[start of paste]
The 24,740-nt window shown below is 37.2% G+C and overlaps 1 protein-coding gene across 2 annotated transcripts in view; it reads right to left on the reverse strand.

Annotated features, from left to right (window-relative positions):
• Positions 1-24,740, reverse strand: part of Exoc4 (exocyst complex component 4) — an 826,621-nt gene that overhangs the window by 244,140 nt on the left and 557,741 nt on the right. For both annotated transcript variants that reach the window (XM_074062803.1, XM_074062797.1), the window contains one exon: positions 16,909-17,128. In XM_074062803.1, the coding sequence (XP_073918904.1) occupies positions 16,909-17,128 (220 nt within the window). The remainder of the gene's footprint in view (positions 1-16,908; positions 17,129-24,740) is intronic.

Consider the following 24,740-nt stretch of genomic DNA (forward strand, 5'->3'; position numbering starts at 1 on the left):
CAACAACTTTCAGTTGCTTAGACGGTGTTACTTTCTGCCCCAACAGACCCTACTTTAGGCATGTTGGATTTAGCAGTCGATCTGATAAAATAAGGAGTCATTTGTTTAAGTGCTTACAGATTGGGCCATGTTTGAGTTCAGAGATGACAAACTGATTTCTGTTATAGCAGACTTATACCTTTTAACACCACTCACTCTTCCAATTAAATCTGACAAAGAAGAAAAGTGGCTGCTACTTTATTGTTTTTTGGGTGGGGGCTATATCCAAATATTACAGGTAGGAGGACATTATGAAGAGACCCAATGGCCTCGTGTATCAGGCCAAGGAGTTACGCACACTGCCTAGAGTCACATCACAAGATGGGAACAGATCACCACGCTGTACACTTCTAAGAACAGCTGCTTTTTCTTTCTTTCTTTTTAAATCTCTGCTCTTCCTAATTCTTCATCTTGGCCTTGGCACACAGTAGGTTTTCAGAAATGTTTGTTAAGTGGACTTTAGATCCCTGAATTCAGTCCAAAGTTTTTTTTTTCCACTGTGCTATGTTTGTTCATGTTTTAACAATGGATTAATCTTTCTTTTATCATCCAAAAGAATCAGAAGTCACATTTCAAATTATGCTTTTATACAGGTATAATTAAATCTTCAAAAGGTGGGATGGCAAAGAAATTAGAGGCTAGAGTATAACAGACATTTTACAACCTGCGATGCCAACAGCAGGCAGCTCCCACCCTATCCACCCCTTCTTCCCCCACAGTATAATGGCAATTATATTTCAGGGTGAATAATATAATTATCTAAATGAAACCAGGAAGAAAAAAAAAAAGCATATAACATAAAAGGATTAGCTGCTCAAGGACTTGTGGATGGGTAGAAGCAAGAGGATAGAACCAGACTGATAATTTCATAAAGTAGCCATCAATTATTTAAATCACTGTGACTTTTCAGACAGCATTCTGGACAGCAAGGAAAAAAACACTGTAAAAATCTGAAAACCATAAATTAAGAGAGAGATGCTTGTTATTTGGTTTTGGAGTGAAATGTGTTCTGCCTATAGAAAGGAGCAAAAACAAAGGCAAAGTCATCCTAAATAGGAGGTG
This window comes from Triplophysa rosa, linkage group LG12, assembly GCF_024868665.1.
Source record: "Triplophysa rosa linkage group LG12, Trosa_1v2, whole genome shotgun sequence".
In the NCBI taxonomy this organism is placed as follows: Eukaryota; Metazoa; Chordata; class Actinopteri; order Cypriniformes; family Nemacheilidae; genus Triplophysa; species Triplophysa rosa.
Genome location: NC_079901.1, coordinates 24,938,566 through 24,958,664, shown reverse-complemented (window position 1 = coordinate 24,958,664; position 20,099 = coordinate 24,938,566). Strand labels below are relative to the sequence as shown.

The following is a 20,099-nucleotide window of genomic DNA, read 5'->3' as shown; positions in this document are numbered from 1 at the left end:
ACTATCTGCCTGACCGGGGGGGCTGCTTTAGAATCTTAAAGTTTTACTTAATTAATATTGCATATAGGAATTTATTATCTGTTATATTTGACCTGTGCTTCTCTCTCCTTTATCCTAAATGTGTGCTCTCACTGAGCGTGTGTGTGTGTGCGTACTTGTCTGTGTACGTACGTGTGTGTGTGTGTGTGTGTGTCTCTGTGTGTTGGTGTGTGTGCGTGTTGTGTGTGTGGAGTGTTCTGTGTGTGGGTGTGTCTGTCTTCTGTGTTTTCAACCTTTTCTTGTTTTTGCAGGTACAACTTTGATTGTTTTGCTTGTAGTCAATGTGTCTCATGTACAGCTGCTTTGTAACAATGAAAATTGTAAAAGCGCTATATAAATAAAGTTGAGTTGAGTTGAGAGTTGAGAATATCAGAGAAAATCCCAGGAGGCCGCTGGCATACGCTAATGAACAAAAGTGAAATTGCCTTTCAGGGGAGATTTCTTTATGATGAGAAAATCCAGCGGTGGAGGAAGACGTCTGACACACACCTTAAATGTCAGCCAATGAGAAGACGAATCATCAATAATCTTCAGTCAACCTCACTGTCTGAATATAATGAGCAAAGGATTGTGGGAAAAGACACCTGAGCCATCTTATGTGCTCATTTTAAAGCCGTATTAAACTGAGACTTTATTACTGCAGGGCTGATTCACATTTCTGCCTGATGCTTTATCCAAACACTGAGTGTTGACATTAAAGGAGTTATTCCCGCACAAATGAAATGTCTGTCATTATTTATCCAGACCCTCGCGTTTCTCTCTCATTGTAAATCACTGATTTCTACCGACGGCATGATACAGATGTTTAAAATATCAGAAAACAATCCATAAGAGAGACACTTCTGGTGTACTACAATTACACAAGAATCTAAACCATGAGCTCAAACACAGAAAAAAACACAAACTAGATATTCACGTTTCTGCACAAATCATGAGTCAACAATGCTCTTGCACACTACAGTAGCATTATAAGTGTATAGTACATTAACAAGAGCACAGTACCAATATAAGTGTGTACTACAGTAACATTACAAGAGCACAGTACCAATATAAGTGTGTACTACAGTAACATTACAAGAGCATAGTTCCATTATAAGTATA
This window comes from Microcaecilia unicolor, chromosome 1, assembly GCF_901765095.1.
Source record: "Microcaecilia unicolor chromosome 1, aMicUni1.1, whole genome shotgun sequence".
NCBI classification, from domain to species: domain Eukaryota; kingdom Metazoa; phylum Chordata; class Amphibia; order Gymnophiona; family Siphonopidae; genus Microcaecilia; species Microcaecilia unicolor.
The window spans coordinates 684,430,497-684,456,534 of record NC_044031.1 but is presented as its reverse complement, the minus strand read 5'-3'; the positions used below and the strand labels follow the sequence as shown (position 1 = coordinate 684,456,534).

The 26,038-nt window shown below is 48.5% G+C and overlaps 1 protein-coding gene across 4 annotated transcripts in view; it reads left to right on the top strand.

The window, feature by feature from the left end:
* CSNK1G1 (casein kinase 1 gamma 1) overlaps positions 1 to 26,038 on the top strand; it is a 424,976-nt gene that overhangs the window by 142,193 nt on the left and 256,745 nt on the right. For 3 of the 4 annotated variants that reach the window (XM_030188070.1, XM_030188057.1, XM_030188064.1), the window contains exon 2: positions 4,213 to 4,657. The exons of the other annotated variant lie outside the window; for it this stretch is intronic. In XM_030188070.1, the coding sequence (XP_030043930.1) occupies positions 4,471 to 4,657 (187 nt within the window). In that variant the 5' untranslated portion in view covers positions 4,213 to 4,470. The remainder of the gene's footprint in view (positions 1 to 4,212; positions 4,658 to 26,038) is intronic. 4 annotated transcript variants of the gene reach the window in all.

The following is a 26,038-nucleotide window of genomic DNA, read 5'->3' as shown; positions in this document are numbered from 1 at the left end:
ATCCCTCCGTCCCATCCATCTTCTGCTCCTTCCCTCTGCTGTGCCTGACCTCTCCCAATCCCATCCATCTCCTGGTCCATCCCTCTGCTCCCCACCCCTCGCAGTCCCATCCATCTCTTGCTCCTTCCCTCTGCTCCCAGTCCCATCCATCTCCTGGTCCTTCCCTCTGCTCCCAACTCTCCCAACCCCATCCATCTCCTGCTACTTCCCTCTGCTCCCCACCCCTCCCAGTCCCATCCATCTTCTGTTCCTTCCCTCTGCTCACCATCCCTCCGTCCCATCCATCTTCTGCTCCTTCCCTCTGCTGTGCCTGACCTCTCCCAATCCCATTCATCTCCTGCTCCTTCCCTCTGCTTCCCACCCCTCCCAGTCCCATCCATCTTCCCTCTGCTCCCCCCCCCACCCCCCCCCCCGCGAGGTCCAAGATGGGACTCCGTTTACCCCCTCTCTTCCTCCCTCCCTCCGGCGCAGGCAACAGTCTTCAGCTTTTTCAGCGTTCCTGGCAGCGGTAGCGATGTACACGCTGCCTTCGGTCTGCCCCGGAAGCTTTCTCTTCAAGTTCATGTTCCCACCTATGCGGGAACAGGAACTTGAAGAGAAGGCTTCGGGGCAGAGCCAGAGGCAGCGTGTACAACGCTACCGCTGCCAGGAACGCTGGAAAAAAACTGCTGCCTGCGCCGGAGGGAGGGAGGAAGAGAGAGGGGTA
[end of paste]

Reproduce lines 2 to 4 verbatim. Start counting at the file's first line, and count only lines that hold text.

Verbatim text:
Annotated features, from left to right (window-relative positions):
• Positions 1-24,740, reverse strand: part of Exoc4 (exocyst complex component 4) — an 826,621-nt gene that overhangs the window by 244,140 nt on the left and 557,741 nt on the right. For both annotated transcript variants that reach the window (XM_074062803.1, XM_074062797.1), the window contains one exon: positions 16,909-17,128. In XM_074062803.1, the coding sequence (XP_073918904.1) occupies positions 16,909-17,128 (220 nt within the window). The remainder of the gene's footprint in view (positions 1-16,908; positions 17,129-24,740) is intronic.

Consider the following 24,740-nt stretch of genomic DNA (forward strand, 5'->3'; position numbering starts at 1 on the left):